Alfie Evans case: Court rules against parents again


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Alfie Evans is in a “semi-vegetative state” in the Alder Hey Children’s Hospital

The parents of terminally ill toddler Alfie Evans have lost their latest legal battle.

Tom Evans and Kate James asked Court of Appeal judges to rule that the 23-month-old should be allowed to receive treatment in Italy.

Earlier Alder Hey Children’s Hospital urged protesters supporting the parents to show respect.

Police are investigating “acts of intimidation” among hospital protesters.

Ch Insp Chris Gibson said officers recognised the sensitivities involved: “Whilst many people have gathered to protest in a peaceful way, Merseyside Police is now investigating a small number of reports, some of which originate from social media, as well as instances of verbal abuse and acts of intimidation from those outside the hospital”.

“We would like to remind the public that this is a hospital for sick children and it should not be forgotten that many families are going through extremely challenging and emotional times,” Mr Gibson said.

Judges said they were “dismayed and concerned” by reports of some protesters’ actions.

One judge, Lord Justice Moylan, said staff had not been able to get into the hospital and that staff, patients and relatives had been frightened.

A relative of a patient at Alder Hey, which won a legal battle to withdraw Alfie’s life support, had described visits as “intimidating and scary” because of some of the people protesting.

In a statement posted on Facebook, Mr Evans said: “Deepest apologies from me and Kate James to the parents and staff affected by the protest/demonstration, it wasn’t mine Kate’s or anyone else’s intention to harm or cause conflict or upset. We just wanted to take our son to give him the chance he deserves.”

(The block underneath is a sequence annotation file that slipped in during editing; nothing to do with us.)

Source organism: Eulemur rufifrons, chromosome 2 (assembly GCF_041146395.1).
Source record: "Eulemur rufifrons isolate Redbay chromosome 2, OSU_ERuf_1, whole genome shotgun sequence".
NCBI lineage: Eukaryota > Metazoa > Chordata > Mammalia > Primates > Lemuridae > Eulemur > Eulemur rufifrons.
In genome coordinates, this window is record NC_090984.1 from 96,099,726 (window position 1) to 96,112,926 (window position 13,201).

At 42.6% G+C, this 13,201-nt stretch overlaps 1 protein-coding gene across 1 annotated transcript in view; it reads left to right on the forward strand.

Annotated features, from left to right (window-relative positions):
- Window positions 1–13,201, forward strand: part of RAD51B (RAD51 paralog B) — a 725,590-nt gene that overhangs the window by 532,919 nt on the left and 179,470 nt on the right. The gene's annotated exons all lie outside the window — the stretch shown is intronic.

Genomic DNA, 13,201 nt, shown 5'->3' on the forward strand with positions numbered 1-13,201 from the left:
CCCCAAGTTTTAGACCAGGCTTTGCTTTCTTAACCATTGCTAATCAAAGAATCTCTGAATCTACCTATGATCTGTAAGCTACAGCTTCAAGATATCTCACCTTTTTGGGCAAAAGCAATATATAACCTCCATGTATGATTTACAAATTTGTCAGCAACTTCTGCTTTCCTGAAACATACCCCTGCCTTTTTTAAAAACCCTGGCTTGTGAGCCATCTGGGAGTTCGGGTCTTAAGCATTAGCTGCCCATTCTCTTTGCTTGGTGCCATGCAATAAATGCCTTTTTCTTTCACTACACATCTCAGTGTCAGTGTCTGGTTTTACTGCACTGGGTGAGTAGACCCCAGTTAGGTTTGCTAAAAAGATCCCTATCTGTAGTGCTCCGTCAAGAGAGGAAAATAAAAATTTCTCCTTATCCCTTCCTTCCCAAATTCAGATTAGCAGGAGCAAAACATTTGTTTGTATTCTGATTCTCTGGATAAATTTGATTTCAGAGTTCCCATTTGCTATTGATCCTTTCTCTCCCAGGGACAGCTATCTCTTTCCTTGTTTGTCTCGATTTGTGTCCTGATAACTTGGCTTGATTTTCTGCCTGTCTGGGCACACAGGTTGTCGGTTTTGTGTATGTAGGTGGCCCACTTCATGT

Mr Evans, 21, and Ms James, 20, who are from Liverpool, have lost fights in the High Court, Court of Appeal, Supreme Court and European Court of Human Rights.

On Monday Lord Justice Davis, Lady Justice King and Lord Justice Moylan ruled against the parents at the appeal court hearing in London.

They also rejected a request for the case to go back to the Supreme Court.

‘Groundhog Day’

However, Alfie’s parents have 24 hours to ask permission directly from the court if they wish.

Appeal court judges said doctors should continue treating Alfie pending a Supreme Court decision.

Earlier in the hearing, Lord Justice Davis said doctors had agreed that there was “no hope” for Alfie.

He said: “We cannot have a kind of legal ‘Groundhog Day’ where you come back again and again and again on the same point.”

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The majority of protesters are now at a nearby park

In February, Mr Justice Hayden ruled doctors could stop treating Alfie against the wishes of his parents following hearings in the Family Division of the High Court in London and Liverpool.

Specialists at Alder Hey said life support treatment should stop and Mr Justice Hayden said he accepted medical evidence, which showed further treatment was futile.

Mr Evans thanked supporters and criticised Alder Hey in a statement he made outside the hospital after the ruling.

“We are never going to back down. We will keep fighting all the way. We will never give up on you, Alfie,” he said.

Alfie’s parents say “the state” is wrongly interfering with their parental choice. They want to move Alfie to a hospital in Rome.

Mr Justice Hayden said flying Alfie to a foreign hospital would be wrong and pointless.

Last week, Mr Justice Hayden endorsed a detailed plan put forward by Alder Hey doctors for withdrawing life support treatment, after considering a number of issues at a follow-up High Court hearing.

In statement Alder Hey said it “refuted” criticisms from Mr Evans of the treatment Alfie has received.

The statement adds: “Our priority is to continue to provide the best possible care for Alfie and his parents at this difficult time.”



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